- Industries once thought to be impervious to disruption are now being radically reshaped due to smartphones and on-demand services
Do you have a biotech, life sciences, or healthcare startup and are looking for investor face time?
Applications are now being accepting for startups interested in pitching before investors at a healthcare startup conference, HealthCare Texas 2016. Up to 20 Series A companies will have the opportunity to present open demonstrations and schedule private sessions with matched investors and prospective partners. Five of these will be selected by a jury to present to attendees in fast-pitch format for a chance to win the Series A Venture Award.
In addition, 35 Texas growth, or Series B, companies seeking late-stage funding will participate in private investor-matched one-on-one sessions. Five of these companies will be selected to present to the full conference audience in a fast-pitch format for a chance to win the Series B Innovation Award. It is free to apply.
“We see unprecedented opportunities for connecting innovators with people who are wrestling with some facet of the health ecosystem. Our leaders are looking forward to discussing some of these developments and the platforms for innovation that result from them,” said Clay Johnston, inaugural Dean of the Dell Medical School.
This business match-making and fast-pitch competition is being produced by the Texas Growth Capital Forum, whose mission is to ignite the innovation and success of the brightest Texas technology companies with access to capital from national and regional investors.
Its 2015 Texas Venture Growth Forum conference brought together 42 venture capitalists and growth investors and 27 Texas CEOs, who participated in more than 125 matched one-on-one meetings.
The 2016 event provides a first focus on health and healthcare, including digital health, healthtech, life sciences and biotech—spanning medical devices and software solutions to therapeutics and pharmaceuticals.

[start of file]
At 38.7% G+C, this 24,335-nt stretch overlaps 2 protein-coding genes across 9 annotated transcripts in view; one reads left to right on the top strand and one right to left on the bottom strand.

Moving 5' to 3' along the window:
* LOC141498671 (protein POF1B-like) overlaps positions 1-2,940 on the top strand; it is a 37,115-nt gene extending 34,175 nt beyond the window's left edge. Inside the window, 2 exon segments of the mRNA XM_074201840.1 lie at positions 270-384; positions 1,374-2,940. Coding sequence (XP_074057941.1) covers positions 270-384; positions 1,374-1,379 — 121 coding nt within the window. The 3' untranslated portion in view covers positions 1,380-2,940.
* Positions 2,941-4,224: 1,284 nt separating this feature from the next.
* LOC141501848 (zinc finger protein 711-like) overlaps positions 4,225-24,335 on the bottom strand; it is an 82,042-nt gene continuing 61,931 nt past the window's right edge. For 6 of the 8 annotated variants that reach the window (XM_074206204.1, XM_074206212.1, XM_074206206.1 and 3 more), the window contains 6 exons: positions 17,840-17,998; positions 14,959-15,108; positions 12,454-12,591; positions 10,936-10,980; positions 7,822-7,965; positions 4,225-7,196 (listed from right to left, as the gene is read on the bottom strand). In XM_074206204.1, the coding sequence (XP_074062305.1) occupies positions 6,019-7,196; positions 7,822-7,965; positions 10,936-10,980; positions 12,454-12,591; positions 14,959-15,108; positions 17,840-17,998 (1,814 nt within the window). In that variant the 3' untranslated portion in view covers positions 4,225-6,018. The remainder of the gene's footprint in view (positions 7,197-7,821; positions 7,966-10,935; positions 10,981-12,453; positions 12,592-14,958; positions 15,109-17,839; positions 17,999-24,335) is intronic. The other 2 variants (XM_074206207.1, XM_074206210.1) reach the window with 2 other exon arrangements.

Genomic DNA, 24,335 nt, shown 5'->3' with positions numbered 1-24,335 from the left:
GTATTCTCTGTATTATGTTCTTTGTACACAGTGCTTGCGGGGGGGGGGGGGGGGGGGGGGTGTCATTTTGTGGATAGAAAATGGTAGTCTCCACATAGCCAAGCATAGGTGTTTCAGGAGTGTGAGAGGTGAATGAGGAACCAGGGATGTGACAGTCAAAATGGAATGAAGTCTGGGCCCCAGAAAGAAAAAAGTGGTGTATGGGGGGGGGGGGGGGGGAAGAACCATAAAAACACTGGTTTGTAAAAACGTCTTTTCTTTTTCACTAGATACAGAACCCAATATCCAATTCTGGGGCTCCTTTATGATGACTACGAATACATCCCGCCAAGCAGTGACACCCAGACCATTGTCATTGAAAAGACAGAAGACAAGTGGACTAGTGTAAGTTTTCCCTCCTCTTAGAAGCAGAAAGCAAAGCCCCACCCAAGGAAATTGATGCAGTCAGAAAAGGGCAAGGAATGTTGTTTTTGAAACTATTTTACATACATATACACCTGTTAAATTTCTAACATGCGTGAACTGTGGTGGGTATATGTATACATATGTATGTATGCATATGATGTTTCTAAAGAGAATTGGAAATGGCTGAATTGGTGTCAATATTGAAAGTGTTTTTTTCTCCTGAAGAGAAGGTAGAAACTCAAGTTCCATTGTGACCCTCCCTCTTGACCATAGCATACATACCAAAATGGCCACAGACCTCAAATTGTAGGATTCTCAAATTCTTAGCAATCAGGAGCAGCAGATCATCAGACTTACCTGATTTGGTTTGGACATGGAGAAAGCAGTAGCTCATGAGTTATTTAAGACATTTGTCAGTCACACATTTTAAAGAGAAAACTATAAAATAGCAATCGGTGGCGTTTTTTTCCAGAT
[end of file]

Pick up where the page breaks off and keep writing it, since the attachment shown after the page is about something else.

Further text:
“Our mission is to measurably increase the venture capital and investor presence throughout the state. Startups founded in Texas need broader access to capital at every stage of growth to maximize their potential to achieve global scale,” said Matt Black, director at the Texas Growth Capital Forum who is producing HealthCare Texas 2016. “We’re focused on attracting diverse capital interests to Texas to build a lasting national network.”
Presented by the Dell Medical School, HealthCare Texas 2016 is produced by Texas Growth Capital Forum (TxGCF), and sponsored by Austin Healthcare Council and the Moon Group at Merrill Lynch. More information is found at http://texasgrowthcapitalforum.com/ Conference will be tweeted at #HCTX
The Dell Medical School at The University of Texas at Austin is presenting the first HealthCare Texas 2016, the annual technology and venture capital conference bringing together more than 300 leading innovators in healthcare information technology, digital health, life sciences, and therapeutics.
The two-day conference, running May 3-4, will feature more than 20 speakers, 30 investors, and 40 companies. It will be held at Brazos Hall in downtown Austin TX. For more information and to register to attend, see http://texasgrowthcapitalforum.com/.
We’ve had three entrepreneur founders and supporters from our eLuminate Network get their shot to pitch on ABC’s Shark Tank. So, what’s the secret to getting one of the sharks on Shark Tank to bite?